Skip to main content
Chemistry LibreTexts

18.1: Earth's Atmosphere

  • Page ID
  • \( \newcommand{\vecs}[1]{\overset { \scriptstyle \rightharpoonup} {\mathbf{#1}} } \) \( \newcommand{\vecd}[1]{\overset{-\!-\!\rightharpoonup}{\vphantom{a}\smash {#1}}} \)\(\newcommand{\id}{\mathrm{id}}\) \( \newcommand{\Span}{\mathrm{span}}\) \( \newcommand{\kernel}{\mathrm{null}\,}\) \( \newcommand{\range}{\mathrm{range}\,}\) \( \newcommand{\RealPart}{\mathrm{Re}}\) \( \newcommand{\ImaginaryPart}{\mathrm{Im}}\) \( \newcommand{\Argument}{\mathrm{Arg}}\) \( \newcommand{\norm}[1]{\| #1 \|}\) \( \newcommand{\inner}[2]{\langle #1, #2 \rangle}\) \( \newcommand{\Span}{\mathrm{span}}\) \(\newcommand{\id}{\mathrm{id}}\) \( \newcommand{\Span}{\mathrm{span}}\) \( \newcommand{\kernel}{\mathrm{null}\,}\) \( \newcommand{\range}{\mathrm{range}\,}\) \( \newcommand{\RealPart}{\mathrm{Re}}\) \( \newcommand{\ImaginaryPart}{\mathrm{Im}}\) \( \newcommand{\Argument}{\mathrm{Arg}}\) \( \newcommand{\norm}[1]{\| #1 \|}\) \( \newcommand{\inner}[2]{\langle #1, #2 \rangle}\) \( \newcommand{\Span}{\mathrm{span}}\)\(\newcommand{\AA}{\unicode[.8,0]{x212B}}\)

    Discussion Questions

    • How do atmospheric scientists view the atmosphere?
    • What gases are pollutants in the atmosphere?

    The atmospheric chemistry studies the chemical composition of the natural atmosphere, the way gases, liquids, and solids in the atmosphere interact with each other and with the earth's surface and associated biota, and how human activities may be changing the chemical and physical characteristics of the atmosphere. It is interesting to note that the 1995 Nobel Prize in Chemistry 1995 was awarded to the atmospheric scientists P. Crutzen, M. Molina and F. S. Rowland. For convenience of study, atmospheric scientists divide the atmosphere as if it consists of four layers. The division is mainly due to temperature variations as the altitude increases. The four layers according to the variation of temperature are.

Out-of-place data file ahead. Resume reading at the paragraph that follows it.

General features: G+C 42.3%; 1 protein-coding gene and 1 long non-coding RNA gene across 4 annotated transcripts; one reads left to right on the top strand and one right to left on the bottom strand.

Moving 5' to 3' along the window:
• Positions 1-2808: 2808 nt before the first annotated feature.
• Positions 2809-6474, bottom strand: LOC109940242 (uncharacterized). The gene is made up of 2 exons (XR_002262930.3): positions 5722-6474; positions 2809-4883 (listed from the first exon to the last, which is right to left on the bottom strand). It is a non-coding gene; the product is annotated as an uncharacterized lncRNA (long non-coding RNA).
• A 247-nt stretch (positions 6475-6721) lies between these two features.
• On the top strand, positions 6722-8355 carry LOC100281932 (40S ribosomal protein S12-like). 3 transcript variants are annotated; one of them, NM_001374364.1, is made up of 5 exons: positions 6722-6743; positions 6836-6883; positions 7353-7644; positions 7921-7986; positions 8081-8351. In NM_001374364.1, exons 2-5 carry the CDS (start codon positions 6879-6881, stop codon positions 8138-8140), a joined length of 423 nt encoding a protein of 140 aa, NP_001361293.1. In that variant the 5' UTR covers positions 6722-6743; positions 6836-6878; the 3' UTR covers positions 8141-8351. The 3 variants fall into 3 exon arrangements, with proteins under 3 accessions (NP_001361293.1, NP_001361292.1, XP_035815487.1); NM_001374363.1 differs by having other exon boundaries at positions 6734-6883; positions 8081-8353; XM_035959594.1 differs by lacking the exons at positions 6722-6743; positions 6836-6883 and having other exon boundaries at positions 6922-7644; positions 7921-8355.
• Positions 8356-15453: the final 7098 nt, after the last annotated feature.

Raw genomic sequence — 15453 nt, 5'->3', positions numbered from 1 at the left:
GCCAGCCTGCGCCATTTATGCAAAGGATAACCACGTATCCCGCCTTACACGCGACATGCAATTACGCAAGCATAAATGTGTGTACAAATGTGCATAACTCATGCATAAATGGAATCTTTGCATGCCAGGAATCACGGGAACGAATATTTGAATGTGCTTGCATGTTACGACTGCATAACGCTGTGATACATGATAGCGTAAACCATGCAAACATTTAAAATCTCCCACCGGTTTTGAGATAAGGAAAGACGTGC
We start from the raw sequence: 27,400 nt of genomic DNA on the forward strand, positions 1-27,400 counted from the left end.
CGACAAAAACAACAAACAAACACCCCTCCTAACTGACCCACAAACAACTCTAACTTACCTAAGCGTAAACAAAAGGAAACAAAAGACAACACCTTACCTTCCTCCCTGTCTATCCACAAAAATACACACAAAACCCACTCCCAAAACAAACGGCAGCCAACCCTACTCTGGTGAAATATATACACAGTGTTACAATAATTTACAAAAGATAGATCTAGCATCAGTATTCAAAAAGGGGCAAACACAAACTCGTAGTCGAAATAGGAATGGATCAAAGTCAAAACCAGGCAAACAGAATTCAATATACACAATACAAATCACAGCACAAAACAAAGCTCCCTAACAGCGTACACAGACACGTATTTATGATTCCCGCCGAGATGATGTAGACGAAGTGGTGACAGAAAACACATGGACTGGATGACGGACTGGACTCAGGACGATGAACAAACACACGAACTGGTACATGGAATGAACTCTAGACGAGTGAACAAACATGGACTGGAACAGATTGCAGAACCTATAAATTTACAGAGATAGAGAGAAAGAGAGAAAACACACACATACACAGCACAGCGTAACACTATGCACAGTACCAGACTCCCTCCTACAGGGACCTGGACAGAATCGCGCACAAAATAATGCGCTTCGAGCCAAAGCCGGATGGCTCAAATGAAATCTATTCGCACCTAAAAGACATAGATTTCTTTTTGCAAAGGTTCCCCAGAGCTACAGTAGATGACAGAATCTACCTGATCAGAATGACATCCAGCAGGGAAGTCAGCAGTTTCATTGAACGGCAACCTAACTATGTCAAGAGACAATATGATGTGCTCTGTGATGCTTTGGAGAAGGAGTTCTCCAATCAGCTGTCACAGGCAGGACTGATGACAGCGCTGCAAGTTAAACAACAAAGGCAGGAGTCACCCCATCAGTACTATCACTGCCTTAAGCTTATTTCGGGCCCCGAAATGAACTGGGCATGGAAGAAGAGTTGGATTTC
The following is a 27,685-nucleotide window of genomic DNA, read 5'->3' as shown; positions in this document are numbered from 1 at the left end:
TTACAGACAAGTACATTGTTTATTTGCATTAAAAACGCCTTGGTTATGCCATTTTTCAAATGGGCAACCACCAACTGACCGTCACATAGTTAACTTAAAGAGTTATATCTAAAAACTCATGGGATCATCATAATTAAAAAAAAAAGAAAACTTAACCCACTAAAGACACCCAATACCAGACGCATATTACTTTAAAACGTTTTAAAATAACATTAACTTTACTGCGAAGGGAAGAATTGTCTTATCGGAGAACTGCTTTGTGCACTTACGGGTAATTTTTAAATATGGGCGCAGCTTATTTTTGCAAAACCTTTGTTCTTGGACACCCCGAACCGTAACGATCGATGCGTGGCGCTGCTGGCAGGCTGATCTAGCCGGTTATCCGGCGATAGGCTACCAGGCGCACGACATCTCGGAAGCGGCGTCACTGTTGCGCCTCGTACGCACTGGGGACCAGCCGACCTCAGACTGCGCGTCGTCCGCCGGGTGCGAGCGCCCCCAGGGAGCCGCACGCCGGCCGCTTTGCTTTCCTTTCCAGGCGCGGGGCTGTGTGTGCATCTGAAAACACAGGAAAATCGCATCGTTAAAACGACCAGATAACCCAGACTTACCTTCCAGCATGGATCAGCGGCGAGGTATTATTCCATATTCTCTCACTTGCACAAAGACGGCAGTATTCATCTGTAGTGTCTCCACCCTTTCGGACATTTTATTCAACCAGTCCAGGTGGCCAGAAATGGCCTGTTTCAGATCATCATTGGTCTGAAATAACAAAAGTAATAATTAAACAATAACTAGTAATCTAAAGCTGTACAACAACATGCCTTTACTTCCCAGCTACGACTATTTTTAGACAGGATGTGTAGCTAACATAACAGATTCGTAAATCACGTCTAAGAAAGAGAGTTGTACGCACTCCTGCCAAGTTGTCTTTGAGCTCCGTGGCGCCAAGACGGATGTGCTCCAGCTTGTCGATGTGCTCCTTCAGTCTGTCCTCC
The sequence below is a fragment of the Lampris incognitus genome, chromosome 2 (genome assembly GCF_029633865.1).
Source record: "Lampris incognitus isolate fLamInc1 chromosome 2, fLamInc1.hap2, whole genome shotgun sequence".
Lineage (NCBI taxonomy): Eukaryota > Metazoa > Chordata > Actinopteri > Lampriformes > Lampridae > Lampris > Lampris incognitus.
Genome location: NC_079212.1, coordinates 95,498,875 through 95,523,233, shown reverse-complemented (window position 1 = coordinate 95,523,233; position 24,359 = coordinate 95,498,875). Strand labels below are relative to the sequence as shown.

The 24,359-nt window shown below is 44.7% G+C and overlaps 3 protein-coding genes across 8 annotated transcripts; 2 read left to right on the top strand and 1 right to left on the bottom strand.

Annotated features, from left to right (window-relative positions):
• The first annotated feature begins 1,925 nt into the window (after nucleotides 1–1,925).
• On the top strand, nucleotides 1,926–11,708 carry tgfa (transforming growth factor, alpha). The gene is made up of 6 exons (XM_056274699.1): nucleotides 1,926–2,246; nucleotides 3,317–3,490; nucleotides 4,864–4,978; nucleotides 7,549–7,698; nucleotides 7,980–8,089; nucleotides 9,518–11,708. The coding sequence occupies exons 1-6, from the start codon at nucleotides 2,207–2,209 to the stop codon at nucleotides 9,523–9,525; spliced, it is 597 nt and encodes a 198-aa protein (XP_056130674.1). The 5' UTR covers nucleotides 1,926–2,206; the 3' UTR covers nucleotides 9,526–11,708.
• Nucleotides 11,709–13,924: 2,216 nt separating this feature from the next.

• Ionosphere (Aurora) or Thermosphere
    • Mesosphere
    • Stratosphere
    • Troposphere
    Figure \(\PageIndex{1}\): Earth's atmosphere Lower 4 layers of the atmosphere in 3 dimensions as seen diagonally from above the exobase. Layers drawn to scale, objects within the layers are not to scale. Aurorae shown here at the bottom of the thermosphere can actually form at any altitude in this atmospheric layer. from NASA.

    Above 100 km is the thermosphere and ionosphere where the temperature increases from 200 K at 100 km to 500 K at 300 km. The temperature goes even higher as the altitude increases. activity as the altitude decrease. In the outer space, most particles consist of single atoms, H, He, and O etc. At lower altitude (200 - 100 km), diatomic molecules N2, O2, NO etc are present. The ionosphere is full of electrically charged ions. The UV rays ionizes these gases. The major reactions are

    In the ionosphere:

    \[O + h v \rightarrow O^+ + e^- \label{18.1.1}\]

    \[N + h v \rightarrow N^+ + e^- \label{18.1.2}\]

    In the neutral thermosphere: